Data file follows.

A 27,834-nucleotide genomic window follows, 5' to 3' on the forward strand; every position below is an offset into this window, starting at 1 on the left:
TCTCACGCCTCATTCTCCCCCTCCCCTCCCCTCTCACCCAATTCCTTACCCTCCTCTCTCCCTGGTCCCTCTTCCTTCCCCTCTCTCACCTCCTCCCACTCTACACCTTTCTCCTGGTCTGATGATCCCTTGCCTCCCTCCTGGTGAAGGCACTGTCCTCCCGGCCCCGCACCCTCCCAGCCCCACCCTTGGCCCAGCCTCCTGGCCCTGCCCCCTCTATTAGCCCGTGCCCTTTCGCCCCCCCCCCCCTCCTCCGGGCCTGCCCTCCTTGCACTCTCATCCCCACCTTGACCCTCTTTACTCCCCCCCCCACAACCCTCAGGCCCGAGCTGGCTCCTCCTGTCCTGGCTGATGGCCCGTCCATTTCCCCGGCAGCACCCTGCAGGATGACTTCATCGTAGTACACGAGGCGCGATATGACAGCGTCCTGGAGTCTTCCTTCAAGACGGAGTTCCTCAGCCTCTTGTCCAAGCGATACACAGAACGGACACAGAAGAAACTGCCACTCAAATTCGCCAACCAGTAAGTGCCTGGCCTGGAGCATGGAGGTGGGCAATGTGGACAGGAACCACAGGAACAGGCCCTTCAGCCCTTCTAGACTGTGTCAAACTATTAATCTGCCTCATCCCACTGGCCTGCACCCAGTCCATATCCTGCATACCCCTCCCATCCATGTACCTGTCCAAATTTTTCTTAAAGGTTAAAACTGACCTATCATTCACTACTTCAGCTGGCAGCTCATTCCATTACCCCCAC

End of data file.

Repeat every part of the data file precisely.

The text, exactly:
A 27,834-nucleotide genomic window follows, 5' to 3' on the forward strand; every position below is an offset into this window, starting at 1 on the left:
TCTCACGCCTCATTCTCCCCCTCCCCTCCCCTCTCACCCAATTCCTTACCCTCCTCTCTCCCTGGTCCCTCTTCCTTCCCCTCTCTCACCTCCTCCCACTCTACACCTTTCTCCTGGTCTGATGATCCCTTGCCTCCCTCCTGGTGAAGGCACTGTCCTCCCGGCCCCGCACCCTCCCAGCCCCACCCTTGGCCCAGCCTCCTGGCCCTGCCCCCTCTATTAGCCCGTGCCCTTTCGCCCCCCCCCCCCTCCTCCGGGCCTGCCCTCCTTGCACTCTCATCCCCACCTTGACCCTCTTTACTCCCCCCCCCACAACCCTCAGGCCCGAGCTGGCTCCTCCTGTCCTGGCTGATGGCCCGTCCATTTCCCCGGCAGCACCCTGCAGGATGACTTCATCGTAGTACACGAGGCGCGATATGACAGCGTCCTGGAGTCTTCCTTCAAGACGGAGTTCCTCAGCCTCTTGTCCAAGCGATACACAGAACGGACACAGAAGAAACTGCCACTCAAATTCGCCAACCAGTAAGTGCCTGGCCTGGAGCATGGAGGTGGGCAATGTGGACAGGAACCACAGGAACAGGCCCTTCAGCCCTTCTAGACTGTGTCAAACTATTAATCTGCCTCATCCCACTGGCCTGCACCCAGTCCATATCCTGCATACCCCTCCCATCCATGTACCTGTCCAAATTTTTCTTAAAGGTTAAAACTGACCTATCATTCACTACTTCAGCTGGCAGCTCATTCCATTACCCCCAC